While virtualization products can reduce the number of physical servers in an organizations care, virtual servers still require individual attention. The quality of the tools for creating, manipulating and monitoring virtualized instances will determine how heavily these guests weigh on IT staff. The best management tools do a good job of exposing the particular benefits of virtual servers, such as freezing guests into snapshots, moving guests among host servers and smoothly migrating physical systems into virtual ones.

* What facilities does your product offer for deployment?

* Can the guests boot via PXE (Preboot Execution Environment)?

* Can the guest file systems be accessed/manipulated from the host?

* Does your product offer a P2V (physical to virtual) facility? If so, describe the process of migrating a server instance from physical hardware to guest instance. Does your product support migration of running instances from one host to another? Describe how this works.

* What facilities does the product offer for monitoring the state of the virtual instances it hosts?

* Describe the facilities your product offers for scripted operation.

* Does the product offer utilities for managing resource allocation among virtual instances? Describe these utilities.

* How are updates, such as bug and security fixes, provided to the host software? What kind of downtime do these updates introduce? Does the product offer any facilities for managing updates on guest systems?

* What facilities does your product offer for creating snapshots of virtual instances?

* Describe the management interface options available for this product.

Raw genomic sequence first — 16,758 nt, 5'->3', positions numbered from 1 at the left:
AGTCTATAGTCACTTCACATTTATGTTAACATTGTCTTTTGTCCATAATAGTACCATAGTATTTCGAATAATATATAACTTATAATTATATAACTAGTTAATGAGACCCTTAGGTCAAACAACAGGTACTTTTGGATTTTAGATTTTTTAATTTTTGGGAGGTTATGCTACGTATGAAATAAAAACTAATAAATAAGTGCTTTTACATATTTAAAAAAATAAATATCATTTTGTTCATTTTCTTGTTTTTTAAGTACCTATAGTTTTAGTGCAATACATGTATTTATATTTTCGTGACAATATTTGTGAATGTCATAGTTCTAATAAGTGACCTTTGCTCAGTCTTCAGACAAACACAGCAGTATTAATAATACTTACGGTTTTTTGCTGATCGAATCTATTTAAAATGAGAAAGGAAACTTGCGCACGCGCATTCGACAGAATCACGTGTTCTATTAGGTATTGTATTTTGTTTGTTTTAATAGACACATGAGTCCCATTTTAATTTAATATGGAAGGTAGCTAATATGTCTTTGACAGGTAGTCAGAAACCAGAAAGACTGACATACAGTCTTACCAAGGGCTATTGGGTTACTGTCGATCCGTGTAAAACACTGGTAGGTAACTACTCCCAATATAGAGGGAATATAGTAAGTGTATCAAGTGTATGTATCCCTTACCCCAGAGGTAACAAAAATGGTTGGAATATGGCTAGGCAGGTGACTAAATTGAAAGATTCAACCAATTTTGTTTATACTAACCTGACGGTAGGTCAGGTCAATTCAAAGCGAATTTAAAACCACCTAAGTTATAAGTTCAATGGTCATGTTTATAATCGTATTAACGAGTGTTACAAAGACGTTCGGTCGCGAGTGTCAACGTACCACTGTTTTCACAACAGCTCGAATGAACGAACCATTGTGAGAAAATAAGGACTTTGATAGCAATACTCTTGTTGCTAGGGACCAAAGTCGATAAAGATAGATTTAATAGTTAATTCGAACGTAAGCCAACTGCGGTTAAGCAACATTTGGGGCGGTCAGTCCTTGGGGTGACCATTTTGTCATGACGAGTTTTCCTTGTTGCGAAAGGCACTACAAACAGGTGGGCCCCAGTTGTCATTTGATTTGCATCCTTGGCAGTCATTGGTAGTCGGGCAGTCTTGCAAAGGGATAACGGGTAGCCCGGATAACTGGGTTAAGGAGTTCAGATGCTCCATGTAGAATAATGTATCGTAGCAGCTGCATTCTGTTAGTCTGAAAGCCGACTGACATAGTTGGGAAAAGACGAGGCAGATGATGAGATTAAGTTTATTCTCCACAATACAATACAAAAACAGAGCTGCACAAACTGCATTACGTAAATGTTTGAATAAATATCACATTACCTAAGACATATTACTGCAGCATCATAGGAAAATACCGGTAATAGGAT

In exchange for the slimmer hardware profile virtualization products can help companies achieve, these systems add layers of complexity and potential conflict. Its important to know that ones vendor offers resources for sorting out these kinks.

* What does basic service include?

* What does premium service include, and how much does it cost?

* Are there approved systems integrators that can help companies customize deployment of the product for their own needs?

* What level or kinds of skills will administrators need to deploy and maintain this product? What sort of system administration background will they require?

* Do any community resources exist for the product or technology? Provide links to any such resources.

Cost-Benefit Analysis

* What are the cost advantages our organization will achieve by deploying your virtualization solution?

* What does your product cost? Include base costs and costs for optional features, if your product is priced that way.

* What are the maintenance fees?

* What is the impact of adding CPUs?

* Do multicore chips count toward higher per-CPU licensing?

Determining costs for a virtualization solution—both upfront costs and maintenance and support fees—is an important part of any organizations evaluation process. Also vital is determining licensing costs for the operating systems and applications that will be run within guest instances, an exercise that will require input from the vendors of those software products. However, virtualization product suppliers should be able to offer advice on these issues and/or point organizations in the right direction.

Next Page: eWEEK Labs virtualization resources.



* List references from customers that have completed a similar deployment (preferably, customers of a similar size and from the same industry as ours).

Labs Virtualization Resources

* Rise of the Virtual Machines What OS virtualization can—and cant—do for you.

* Xen Pushes Paravirtualization The open-source Xen project is taking a paravirtualization tack: Entire operating systems may run atop Xen, but their kernels must be modified to do so.

* Virtual Server 2005 R2 Is Solid Solution for Windows Microsoft Virtual Server 2005 Release 2 carries out its virtualization chores about as well as competing products from VMware. However, Microsofts server virtualization solution still lags in certain key areas— most notably, support for host and guest operating systems.

* VMware Workstation 5.5 Excels in Labs Tests VMware Workstation 5.5 is an excellent tool for creating and running virtual machines, with the best administration and setup tools of any virtualization product weve tested.

* Whats Next? Virtual Chips Chip makers are poised to heat up virtualization space.